Five minutes later - disaster - or so I thought. It was time for pain meds, liquid morphine, and the doctor had forgotten to order it! I was immediately in meltdown #1,000 - I am so fragile these days - and thought my gut would split open from the pain. Fortunately I had other meds here at home - not as strong, not as fast - and I'm relatively comfortable while Steve is hightailing it back to Santa Rosa. The text I just received says the mistake was corrected and he is on his way home. I cannot tell you what that initial panic was like - me with a broken belly and no meds for the pain!
I am so very happy to be in my own home. We don't have bells and alarms and announcements here. We are pretty quiet folk. On the other hand, I've lost my staff! Never have I had so many folks caring for me at one time. It was days, weeks, over a month of generosity and warmth, good-natured concern and nonstop kindness. I am truly grateful and will be appreciating so many for months to come. Truly, it's overwhelming just to stop and take a moment to reflect on all who came my way to help me, calm me, soothe and heal me.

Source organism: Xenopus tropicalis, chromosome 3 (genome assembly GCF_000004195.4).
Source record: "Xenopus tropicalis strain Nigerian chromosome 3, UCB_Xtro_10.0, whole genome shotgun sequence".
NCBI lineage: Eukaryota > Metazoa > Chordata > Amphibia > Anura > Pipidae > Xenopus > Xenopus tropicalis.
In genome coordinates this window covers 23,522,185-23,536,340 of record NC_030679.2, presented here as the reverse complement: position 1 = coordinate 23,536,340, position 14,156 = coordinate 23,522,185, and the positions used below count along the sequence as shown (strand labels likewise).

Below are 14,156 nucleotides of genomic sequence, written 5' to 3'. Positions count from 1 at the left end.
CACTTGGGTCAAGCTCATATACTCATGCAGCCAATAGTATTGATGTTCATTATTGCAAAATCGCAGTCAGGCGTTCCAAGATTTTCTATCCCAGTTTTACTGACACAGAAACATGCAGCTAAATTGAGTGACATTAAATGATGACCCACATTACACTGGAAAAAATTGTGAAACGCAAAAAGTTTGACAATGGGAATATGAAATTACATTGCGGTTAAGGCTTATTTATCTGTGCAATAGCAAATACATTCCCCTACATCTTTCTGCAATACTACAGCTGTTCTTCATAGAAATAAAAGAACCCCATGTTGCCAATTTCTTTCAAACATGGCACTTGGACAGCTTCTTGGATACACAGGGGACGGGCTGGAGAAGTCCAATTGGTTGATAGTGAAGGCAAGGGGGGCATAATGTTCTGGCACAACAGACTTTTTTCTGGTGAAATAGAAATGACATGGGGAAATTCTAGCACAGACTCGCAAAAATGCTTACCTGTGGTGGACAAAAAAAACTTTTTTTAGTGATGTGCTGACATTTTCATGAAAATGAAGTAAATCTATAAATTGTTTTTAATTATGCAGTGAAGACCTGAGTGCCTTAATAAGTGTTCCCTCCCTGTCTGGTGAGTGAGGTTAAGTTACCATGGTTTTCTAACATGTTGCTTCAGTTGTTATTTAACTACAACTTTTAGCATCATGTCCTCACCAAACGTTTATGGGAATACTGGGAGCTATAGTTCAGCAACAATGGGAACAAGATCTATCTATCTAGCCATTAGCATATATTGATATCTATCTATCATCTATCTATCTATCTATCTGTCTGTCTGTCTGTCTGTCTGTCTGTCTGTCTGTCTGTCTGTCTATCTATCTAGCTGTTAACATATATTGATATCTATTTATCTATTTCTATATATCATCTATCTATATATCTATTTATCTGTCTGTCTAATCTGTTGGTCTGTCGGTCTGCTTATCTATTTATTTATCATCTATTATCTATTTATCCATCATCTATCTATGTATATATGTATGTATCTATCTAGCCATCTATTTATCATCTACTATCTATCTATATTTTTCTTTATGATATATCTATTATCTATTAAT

Now it's my job. I returned home in a good state, fragility aside. I want to live, that part I know. I am willing to do what I can to develop a solid exercise program and to follow the nutrition guidelines suggested by my surgeon. It was my primary care physician who mentioned strengthening a spiritual path and there have been others, many others, who offered suggestions for the way forward. Cancer is unpredictable even when statistics show predictable patterns, but my intention is to do my best to protect myself from future recurrences. I'll even be obsessive about it - I have to be if I want to increase my chances of survival - but it's worth it to me, I really want to live.